Chefspective: Aimé Lombaya of Mahoe

Franco Milazzo
By Franco Milazzo Last edited 101 months ago
Chefspective: Aimé Lombaya of Mahoe

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Photograph of Aimée Lombaya courtesy of Mahoe

Situated snuggly in a basement at the south end of Bow Lane, Caribbean restaurant Mahoe feels like a City of London secret. It's also a much tastier option for a meal or drinks than so many of the area's slap dash and big chain eateries. With Mahoe having just taken on its first head chef, Aimé Lombaya, and undergoing a soft re-launch which is to take effect in June, we thought now might be an interesting time to have a chat with Aimé about his job and what's going to set his kitchen apart from the rest of the crowd.

What's your background and how long have you been cooking as a professional? Are you from the Caribbean?

I grew up in Belgium, but my family come from Kinshasa in the Democratic Republic of the Congo. I started doing nouvelle French cuisine in Brugge 20 years ago. I’ve been living in London since 1996 where I’ve provided French, Creole and Continental cuisine to a number of establishments including in the West End and the City.

Often in the UK, when people hear the term “Caribbean food” they assume Jamaican. But there's much more to it than that, right? What are the differences and similarities between the styles of cooking in the various islands and countries of the Caribbean?

The cuisine of French Caribbean islands, such as Martinique and Guadeloupe is very highly regarded internationally. It’s an amalgamation of French cuisine with the focus on marinating and spices that is a carry-over from the African population and even the earlier West Indian peoples. The combination is called Creole cooking.

Cajun cooking is also Creole cooking. Cajun cooking came from French settlers who were ejected from Canada and ended up in parts of southern states of the US.

Traditional Jamaican jerking is similar, relying on marinating, although it gets spicier. The jerk method originated in a town called Boston in the parish of Portland on the east of the island. Several spices and herbs are mixed together then ground out to produce a marinade.

What's the most popular dish on your menu?

Jerk chicken and guava glazed jerk wings are definite favourites. We are very excited about the new menu to be launched in June, as we think our customers will find some new favourites there too. But I can’t give anything away as yet.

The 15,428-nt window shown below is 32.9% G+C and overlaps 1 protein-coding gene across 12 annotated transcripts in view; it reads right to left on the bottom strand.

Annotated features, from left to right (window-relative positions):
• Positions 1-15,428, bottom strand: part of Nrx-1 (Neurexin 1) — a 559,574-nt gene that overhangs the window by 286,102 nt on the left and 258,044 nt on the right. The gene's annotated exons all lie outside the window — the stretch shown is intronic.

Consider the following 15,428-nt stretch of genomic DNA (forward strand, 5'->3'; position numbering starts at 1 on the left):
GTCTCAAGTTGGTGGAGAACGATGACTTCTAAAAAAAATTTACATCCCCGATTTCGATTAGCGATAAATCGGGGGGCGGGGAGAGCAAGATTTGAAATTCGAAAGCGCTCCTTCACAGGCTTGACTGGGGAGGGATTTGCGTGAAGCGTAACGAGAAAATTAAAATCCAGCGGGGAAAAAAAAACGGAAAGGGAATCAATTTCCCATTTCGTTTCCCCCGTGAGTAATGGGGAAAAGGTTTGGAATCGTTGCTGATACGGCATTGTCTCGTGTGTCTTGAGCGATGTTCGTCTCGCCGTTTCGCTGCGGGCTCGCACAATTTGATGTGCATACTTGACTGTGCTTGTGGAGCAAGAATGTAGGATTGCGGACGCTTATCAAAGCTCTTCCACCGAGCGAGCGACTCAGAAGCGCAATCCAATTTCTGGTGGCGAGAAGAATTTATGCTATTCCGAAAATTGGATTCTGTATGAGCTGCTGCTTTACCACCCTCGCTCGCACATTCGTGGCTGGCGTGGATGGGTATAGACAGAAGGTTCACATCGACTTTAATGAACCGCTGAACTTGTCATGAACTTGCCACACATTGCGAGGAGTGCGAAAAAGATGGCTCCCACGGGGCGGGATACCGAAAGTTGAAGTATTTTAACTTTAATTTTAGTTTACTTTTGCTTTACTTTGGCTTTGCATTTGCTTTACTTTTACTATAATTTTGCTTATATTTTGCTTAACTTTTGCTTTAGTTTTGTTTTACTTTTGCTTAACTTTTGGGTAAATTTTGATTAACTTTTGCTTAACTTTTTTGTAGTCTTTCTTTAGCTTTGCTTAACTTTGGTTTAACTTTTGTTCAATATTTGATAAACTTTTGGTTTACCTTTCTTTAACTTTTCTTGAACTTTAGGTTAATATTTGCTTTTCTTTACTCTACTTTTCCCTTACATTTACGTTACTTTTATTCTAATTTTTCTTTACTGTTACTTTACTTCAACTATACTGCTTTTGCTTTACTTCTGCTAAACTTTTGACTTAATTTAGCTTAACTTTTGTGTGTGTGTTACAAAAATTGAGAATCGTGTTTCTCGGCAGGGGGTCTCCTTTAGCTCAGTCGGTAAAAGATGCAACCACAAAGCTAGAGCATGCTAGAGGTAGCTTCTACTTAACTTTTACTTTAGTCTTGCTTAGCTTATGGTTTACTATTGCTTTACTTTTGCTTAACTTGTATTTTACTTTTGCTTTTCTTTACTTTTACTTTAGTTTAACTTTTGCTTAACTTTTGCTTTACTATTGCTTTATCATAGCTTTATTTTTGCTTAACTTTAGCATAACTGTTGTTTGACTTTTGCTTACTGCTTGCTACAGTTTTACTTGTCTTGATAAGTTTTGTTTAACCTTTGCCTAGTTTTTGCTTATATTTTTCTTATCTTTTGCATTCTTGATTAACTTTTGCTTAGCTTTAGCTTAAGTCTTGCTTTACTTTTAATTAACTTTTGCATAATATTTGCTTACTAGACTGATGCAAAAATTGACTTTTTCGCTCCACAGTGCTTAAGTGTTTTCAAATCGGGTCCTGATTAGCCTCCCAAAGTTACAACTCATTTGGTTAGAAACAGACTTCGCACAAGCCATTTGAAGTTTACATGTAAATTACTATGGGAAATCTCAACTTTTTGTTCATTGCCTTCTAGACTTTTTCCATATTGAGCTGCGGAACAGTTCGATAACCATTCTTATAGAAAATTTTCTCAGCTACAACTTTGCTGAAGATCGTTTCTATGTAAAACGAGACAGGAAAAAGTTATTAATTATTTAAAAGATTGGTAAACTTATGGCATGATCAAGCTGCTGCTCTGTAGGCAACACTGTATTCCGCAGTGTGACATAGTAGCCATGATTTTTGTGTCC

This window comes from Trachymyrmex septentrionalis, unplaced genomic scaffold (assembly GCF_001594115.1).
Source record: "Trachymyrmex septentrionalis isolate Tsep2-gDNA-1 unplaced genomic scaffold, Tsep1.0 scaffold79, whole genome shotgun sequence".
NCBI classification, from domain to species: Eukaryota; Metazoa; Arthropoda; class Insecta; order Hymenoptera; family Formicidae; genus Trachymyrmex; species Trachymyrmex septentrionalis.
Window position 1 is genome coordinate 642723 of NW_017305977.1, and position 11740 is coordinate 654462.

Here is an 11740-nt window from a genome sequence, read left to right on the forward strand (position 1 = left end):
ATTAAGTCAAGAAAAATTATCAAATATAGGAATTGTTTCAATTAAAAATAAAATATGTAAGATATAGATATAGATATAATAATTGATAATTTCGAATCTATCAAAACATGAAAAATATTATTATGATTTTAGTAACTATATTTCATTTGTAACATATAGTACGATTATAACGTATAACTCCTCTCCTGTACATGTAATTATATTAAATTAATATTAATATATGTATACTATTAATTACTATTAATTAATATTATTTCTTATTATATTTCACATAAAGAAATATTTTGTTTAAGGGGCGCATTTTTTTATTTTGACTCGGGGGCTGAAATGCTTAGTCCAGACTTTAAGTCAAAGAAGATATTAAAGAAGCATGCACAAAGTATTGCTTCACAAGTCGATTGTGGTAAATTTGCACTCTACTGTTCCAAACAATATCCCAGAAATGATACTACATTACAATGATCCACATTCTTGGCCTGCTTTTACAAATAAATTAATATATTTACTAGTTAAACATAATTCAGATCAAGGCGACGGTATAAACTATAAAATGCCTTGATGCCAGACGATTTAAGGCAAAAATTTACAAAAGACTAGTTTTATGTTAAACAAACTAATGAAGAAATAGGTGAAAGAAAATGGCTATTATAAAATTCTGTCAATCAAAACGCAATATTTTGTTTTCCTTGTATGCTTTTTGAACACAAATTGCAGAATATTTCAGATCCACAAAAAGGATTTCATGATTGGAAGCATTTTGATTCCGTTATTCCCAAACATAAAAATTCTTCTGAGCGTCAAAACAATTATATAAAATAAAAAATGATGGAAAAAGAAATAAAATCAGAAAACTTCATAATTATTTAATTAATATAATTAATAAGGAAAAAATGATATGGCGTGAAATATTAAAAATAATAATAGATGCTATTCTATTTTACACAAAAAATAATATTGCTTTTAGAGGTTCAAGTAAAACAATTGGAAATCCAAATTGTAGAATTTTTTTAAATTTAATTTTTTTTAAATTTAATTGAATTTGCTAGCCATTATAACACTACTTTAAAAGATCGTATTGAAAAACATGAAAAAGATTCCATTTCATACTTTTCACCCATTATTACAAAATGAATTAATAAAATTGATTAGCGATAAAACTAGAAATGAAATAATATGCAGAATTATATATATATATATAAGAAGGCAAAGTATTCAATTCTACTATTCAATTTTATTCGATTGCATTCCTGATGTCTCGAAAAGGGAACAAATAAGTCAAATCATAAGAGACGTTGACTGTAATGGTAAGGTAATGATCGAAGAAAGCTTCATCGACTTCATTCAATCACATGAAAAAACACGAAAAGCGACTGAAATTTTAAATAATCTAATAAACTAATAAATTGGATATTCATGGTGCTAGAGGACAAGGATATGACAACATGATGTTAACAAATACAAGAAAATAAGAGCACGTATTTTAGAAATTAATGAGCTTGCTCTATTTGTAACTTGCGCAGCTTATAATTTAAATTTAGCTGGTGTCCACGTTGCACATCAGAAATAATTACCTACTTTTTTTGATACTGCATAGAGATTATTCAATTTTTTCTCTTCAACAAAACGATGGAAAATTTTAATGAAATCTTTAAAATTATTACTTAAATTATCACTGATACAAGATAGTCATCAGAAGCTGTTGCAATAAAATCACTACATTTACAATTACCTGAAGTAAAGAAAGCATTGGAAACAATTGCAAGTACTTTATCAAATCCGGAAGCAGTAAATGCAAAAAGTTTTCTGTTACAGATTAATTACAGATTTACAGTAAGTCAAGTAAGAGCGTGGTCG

Londonist loves Mahoe's guava jerk chicken wings! How did this tasty combo come to be? Is it an original Mahoe recipe?

Yes, it’s original. The wings are our most popular bar snack because the guava jelly glaze provides a good contrast to the spiciness of the jerk marinade. It operates like a cooling ingredient and because it is sweet, it is even tastier with the jerk. The dish was one of the first conceived as a special Mahoe recipe before the launch of the business.

Any tips on how to pair cocktails and spirits with Caribbean cuisine?

Our signature Reggae Rum Punch is in our view the best in London and a very popular choice on its own or with food. Several of our food dishes utilize fruit; so pairing any such dish with a cocktail containing the same fruit is a good starting tip.

Although rum is the spirit of choice in the Caribbean, Mahoe also offers other spirits, served neat or in exotic shots and in our cocktails. For example we have a popular Mahoe Sling which is our twist on the classic.

We also offer some wines that pair excellently with the spiciness of our foods and which also work superbly with the new Creole twist, including a Chilean Sauvignon Blanc, Cabernet Sauvignon and Merlot rosé that work very well with mid to very spicy or well marinated meats and fish.

Can you recommend other great Caribbean restaurants in London? How about some retailers selling top notch ingredients from the islands?

The Caribbean food/bar sector in London is really still in its fledgling stages and this is where Mahoe saw a niche.

There are a few suppliers, although only one or two large enough to supply the whole range of what a Caribbean bistro-bar needs. Since working on the Creole spin, things have become a bit easier because obviously continental ingredients are prevalent and we can then enhance these as needed, Mahoe-style, in-house.

There are very few Caribbean restaurants in London offering a quality dine-in option and none other to our knowledge focusing on a Caribbean-Creole-Continental fusion complimented by a focus on atmosphere.

Another distinguishing factor about Mahoe is that people are welcome to come just to use the bar, or to have a snack or even just tea or coffee (or, from June, for our Afternoon Tea), which is unusual in the Caribbean restaurant sector where the focus tends to be predominantly on main course foods. We offer the world renowned Jamaica Blue Mountain coffee (often regarded as the world’s best) and Mahoe has recently been named by The Independent newspaper (20 February 2010) as being among the top 50 coffee-houses.

What's the secret behind making great jerk chicken?

Most people think of jerk as just a marinade, but traditional jerking is actually a method of cooking which relies on the smoke created by a charcoal fire, together with the use of spicy herbs to marinate the food.

Mahoe is located at 74 - 82 Queen Victoria Street (EC4N 4SJ) and on the web at www.mahoecafe.com.

Last Updated 19 May 2010